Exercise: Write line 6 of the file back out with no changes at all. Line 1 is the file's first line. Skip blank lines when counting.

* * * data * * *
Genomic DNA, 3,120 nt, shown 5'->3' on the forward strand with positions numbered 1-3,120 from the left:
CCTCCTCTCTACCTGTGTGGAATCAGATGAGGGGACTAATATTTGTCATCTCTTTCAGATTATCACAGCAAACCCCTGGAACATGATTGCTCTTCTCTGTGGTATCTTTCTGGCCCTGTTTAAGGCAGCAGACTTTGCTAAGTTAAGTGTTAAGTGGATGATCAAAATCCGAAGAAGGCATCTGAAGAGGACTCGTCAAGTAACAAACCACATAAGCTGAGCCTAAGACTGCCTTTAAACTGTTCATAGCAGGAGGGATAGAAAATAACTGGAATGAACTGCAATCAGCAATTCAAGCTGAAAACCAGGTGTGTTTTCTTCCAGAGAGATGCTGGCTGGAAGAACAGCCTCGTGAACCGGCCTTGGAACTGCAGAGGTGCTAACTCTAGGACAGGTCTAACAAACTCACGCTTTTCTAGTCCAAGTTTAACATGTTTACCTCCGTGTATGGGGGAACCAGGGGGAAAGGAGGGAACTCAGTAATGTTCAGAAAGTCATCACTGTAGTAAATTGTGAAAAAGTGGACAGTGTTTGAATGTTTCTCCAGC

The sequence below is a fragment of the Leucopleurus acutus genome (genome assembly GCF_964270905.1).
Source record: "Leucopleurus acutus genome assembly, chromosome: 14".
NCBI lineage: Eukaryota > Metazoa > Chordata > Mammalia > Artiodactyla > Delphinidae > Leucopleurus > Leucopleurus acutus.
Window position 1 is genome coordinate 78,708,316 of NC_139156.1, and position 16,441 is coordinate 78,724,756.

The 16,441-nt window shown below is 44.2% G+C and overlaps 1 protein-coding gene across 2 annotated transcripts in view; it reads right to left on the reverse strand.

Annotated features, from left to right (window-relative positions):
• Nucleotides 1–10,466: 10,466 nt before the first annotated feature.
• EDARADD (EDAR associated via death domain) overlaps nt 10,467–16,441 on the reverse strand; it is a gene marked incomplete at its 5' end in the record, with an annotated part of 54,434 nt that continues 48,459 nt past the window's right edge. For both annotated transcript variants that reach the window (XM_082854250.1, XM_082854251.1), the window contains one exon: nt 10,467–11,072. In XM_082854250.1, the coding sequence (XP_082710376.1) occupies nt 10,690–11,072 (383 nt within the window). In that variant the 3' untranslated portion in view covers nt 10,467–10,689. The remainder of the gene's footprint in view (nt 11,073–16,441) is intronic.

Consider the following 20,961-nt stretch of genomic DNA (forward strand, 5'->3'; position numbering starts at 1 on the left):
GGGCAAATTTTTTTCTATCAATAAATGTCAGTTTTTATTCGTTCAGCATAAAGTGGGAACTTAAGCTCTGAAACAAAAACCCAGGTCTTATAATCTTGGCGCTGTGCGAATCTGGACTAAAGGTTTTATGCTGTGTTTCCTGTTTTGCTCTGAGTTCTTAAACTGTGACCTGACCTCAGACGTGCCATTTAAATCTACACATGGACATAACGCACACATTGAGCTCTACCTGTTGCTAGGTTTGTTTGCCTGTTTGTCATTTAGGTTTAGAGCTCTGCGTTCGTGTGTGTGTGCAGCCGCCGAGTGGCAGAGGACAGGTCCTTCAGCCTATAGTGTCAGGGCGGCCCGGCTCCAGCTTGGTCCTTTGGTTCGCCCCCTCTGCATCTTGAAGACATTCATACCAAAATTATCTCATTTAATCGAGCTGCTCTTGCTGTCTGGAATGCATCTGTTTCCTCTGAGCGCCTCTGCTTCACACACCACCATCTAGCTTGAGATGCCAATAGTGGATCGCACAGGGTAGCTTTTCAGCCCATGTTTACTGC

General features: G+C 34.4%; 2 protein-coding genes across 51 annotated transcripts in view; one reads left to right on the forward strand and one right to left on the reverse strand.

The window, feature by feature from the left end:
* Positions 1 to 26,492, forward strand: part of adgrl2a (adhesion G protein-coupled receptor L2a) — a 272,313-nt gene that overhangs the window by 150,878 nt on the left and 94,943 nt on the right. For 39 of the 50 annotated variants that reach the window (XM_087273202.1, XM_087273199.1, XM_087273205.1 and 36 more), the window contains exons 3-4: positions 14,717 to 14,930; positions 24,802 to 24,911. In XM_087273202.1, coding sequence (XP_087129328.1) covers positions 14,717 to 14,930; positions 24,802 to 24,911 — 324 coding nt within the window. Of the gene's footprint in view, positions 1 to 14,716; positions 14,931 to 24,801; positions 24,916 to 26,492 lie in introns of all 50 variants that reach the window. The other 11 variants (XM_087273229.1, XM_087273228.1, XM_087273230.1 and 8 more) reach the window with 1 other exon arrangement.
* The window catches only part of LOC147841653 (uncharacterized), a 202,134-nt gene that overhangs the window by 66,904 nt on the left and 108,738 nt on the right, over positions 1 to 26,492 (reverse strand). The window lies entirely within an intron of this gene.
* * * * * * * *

Window position 1 is genome coordinate 78,708,316 of NC_139156.1, and position 16,441 is coordinate 78,724,756.